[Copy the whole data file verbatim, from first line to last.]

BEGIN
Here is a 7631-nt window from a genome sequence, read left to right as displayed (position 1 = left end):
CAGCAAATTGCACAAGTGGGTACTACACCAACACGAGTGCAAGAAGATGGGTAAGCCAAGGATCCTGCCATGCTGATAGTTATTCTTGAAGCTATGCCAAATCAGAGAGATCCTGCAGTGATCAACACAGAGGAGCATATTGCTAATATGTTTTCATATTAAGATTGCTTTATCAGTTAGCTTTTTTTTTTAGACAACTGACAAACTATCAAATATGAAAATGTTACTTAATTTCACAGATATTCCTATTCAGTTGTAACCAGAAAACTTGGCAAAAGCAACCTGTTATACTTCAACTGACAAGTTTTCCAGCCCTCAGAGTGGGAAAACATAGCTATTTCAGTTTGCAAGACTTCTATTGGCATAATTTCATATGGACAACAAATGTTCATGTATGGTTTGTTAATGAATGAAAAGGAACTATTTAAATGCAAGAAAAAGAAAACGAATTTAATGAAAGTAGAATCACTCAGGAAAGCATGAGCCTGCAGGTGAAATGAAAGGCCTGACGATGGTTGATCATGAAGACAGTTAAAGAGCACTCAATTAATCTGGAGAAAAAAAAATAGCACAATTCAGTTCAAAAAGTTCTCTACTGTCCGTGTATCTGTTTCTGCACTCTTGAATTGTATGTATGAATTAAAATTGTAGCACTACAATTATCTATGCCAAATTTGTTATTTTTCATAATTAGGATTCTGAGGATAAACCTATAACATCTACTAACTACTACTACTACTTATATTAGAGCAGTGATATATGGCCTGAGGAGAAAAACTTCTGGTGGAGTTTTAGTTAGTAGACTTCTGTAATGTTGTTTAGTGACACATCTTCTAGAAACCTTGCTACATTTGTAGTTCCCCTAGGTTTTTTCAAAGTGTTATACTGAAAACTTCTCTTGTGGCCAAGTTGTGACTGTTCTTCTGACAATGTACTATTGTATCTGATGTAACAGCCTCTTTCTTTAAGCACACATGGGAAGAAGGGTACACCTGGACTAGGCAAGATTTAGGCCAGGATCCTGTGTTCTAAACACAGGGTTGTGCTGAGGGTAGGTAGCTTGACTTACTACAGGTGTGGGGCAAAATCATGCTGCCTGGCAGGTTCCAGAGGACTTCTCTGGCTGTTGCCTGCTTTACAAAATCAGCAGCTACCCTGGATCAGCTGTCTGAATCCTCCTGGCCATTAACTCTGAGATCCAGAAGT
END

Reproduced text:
Here is a 7631-nt window from a genome sequence, read left to right as displayed (position 1 = left end):
CAGCAAATTGCACAAGTGGGTACTACACCAACACGAGTGCAAGAAGATGGGTAAGCCAAGGATCCTGCCATGCTGATAGTTATTCTTGAAGCTATGCCAAATCAGAGAGATCCTGCAGTGATCAACACAGAGGAGCATATTGCTAATATGTTTTCATATTAAGATTGCTTTATCAGTTAGCTTTTTTTTTTAGACAACTGACAAACTATCAAATATGAAAATGTTACTTAATTTCACAGATATTCCTATTCAGTTGTAACCAGAAAACTTGGCAAAAGCAACCTGTTATACTTCAACTGACAAGTTTTCCAGCCCTCAGAGTGGGAAAACATAGCTATTTCAGTTTGCAAGACTTCTATTGGCATAATTTCATATGGACAACAAATGTTCATGTATGGTTTGTTAATGAATGAAAAGGAACTATTTAAATGCAAGAAAAAGAAAACGAATTTAATGAAAGTAGAATCACTCAGGAAAGCATGAGCCTGCAGGTGAAATGAAAGGCCTGACGATGGTTGATCATGAAGACAGTTAAAGAGCACTCAATTAATCTGGAGAAAAAAAAATAGCACAATTCAGTTCAAAAAGTTCTCTACTGTCCGTGTATCTGTTTCTGCACTCTTGAATTGTATGTATGAATTAAAATTGTAGCACTACAATTATCTATGCCAAATTTGTTATTTTTCATAATTAGGATTCTGAGGATAAACCTATAACATCTACTAACTACTACTACTACTTATATTAGAGCAGTGATATATGGCCTGAGGAGAAAAACTTCTGGTGGAGTTTTAGTTAGTAGACTTCTGTAATGTTGTTTAGTGACACATCTTCTAGAAACCTTGCTACATTTGTAGTTCCCCTAGGTTTTTTCAAAGTGTTATACTGAAAACTTCTCTTGTGGCCAAGTTGTGACTGTTCTTCTGACAATGTACTATTGTATCTGATGTAACAGCCTCTTTCTTTAAGCACACATGGGAAGAAGGGTACACCTGGACTAGGCAAGATTTAGGCCAGGATCCTGTGTTCTAAACACAGGGTTGTGCTGAGGGTAGGTAGCTTGACTTACTACAGGTGTGGGGCAAAATCATGCTGCCTGGCAGGTTCCAGAGGACTTCTCTGGCTGTTGCCTGCTTTACAAAATCAGCAGCTACCCTGGATCAGCTGTCTGAATCCTCCTGGCCATTAACTCTGAGATCCAGAAGT